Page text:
That song certainly got everyone on their feet, which is rather unusual for a Prog Festival! We are Connected was excellent as well – is it about social media?
David: It’s about the way in which people have sold their soul to social media. There are obviously some very positive things which come from social media, but it comes with a lot of downsides. The song is about the way people can be damaged or manipulated without really realising it, just through participating in it. It’s got a corrupting side to it.
I think it’s the insulation of being the other side of a device. People feel can say things they wouldn’t think of saying to someone in the street.
David: That right.
Mike: It divides rather than unites people too often especially on ‘Big Issues’. People become obsessed with being approved of which I don’t think is healthy.
David: There’s a paradox in it. The isolation that comes, as you say, from being the other side of the device, is apparently a mirror on the world. It creates the illusion that you are connected to people in ways you simply are not. That idea of connectivity is very appealing, but it’s making people in various ways more and more isolated.
I think there’s an Arthur C. Clarke sci-fi story with that idea – we all just live in pods only connecting remotely.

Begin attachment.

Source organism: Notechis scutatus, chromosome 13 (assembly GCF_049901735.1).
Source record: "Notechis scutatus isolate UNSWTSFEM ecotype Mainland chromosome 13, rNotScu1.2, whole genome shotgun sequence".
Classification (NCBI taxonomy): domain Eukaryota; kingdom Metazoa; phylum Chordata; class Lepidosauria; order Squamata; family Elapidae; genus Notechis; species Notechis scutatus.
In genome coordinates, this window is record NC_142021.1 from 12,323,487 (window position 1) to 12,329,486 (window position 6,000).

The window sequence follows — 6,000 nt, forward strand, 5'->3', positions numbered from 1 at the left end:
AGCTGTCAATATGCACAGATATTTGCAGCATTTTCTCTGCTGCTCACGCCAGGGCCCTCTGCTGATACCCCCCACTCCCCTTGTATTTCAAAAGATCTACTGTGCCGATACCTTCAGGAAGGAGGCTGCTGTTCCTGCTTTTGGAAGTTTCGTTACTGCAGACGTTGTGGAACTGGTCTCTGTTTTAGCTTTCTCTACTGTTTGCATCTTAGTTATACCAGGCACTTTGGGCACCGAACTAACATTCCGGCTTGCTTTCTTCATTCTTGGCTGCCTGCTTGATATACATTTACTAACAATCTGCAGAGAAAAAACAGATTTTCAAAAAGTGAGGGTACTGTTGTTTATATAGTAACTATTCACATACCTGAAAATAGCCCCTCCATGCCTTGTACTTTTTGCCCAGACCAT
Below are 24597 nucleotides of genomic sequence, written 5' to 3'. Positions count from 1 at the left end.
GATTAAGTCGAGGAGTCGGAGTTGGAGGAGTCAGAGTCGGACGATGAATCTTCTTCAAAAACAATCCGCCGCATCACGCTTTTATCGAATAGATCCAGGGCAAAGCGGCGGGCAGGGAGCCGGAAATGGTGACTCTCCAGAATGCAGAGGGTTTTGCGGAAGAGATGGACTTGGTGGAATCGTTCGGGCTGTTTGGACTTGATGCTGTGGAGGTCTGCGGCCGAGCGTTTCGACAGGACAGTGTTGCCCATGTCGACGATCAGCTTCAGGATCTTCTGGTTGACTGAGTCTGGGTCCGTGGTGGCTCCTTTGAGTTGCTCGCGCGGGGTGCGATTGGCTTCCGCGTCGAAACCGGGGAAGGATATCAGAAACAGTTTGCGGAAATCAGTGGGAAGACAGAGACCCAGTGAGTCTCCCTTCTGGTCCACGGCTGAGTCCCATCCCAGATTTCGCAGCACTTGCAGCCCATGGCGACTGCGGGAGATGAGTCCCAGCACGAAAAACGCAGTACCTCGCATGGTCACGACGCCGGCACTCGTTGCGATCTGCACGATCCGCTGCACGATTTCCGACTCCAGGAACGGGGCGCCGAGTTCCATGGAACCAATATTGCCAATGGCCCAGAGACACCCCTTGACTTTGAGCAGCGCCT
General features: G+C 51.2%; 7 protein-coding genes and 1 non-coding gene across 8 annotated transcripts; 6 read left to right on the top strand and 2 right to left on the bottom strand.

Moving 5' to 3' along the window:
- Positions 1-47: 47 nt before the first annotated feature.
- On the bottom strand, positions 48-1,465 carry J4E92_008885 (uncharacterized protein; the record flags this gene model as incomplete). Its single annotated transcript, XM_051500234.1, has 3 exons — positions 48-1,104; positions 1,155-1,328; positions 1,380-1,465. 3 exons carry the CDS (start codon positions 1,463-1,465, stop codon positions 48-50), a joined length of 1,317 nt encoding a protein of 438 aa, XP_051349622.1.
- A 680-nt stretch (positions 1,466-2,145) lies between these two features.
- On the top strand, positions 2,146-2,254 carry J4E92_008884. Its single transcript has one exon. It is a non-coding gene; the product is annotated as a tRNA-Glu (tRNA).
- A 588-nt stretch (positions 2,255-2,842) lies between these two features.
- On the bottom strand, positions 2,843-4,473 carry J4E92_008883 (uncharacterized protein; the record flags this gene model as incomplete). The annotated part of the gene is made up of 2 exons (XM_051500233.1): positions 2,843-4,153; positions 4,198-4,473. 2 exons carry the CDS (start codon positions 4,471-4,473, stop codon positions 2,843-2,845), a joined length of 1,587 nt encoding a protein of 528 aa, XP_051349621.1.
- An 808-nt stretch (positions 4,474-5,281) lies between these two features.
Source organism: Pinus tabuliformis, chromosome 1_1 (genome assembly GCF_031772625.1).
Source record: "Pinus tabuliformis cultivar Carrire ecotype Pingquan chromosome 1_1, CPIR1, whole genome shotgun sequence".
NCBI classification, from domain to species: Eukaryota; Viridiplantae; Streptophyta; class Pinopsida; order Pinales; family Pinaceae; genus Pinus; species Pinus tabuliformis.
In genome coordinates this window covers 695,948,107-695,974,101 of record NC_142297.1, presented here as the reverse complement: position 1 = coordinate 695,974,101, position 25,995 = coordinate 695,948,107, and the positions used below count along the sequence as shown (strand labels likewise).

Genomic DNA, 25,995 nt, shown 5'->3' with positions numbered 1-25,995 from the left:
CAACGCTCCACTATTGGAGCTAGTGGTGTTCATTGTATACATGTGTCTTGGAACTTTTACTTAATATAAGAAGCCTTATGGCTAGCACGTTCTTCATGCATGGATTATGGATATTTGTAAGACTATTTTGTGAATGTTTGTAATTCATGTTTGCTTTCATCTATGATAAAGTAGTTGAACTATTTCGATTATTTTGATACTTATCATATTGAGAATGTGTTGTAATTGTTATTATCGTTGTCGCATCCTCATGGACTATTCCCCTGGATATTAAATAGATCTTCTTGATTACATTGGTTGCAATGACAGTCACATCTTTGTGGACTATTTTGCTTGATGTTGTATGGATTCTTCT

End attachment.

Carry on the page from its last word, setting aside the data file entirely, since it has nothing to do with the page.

David: Well, interestingly, there’s an E.M. Forster short story I’d never read called The Machine Stops, which is a title which has been used in other contexts. After the song was already written we were hunting for a name for the new album and I thought about that idea. It was a cue for me to read the short story and it was precisely about the Internet Age.
Mike: E.M. Forster was famous for writing A Passage to India. He wrote that short story way before the Internet.
David: 1912, or about then? [The Machine Stops was first published in 1909.]
Mike: That’s SO impressive – over 100 years ago.
David: There’re so many things in it that are just really prescient about the modern age. Social isolation through the use of technology.
I will search for that short story. You mentioned the new album. Has it got a title yet?
Mike: It has… but…
You can’t tell me.
Mike: We could tell you… but then we’d have to kill you!
Mike: We’re not revealing the name right now as we have a tease campaign planned. [The album’s title has subsequently been announced as Antenna.]
Mike: Suffice to say it’s a very different approach musically and in title to the rather mythical, grandiose previous album Why the Sea is Salt. That album was grand in concept, and pretty ornate in sound. This new one is more stripped down in every way.
That is what I found fascinating about the set you played here at Fusion. You had things like We are Connected and The Finest Hour, which were definitely more stripped down and ‘rocky’, and then you had some very intricate ‘proggy’ stuff which gave the set great contrasts.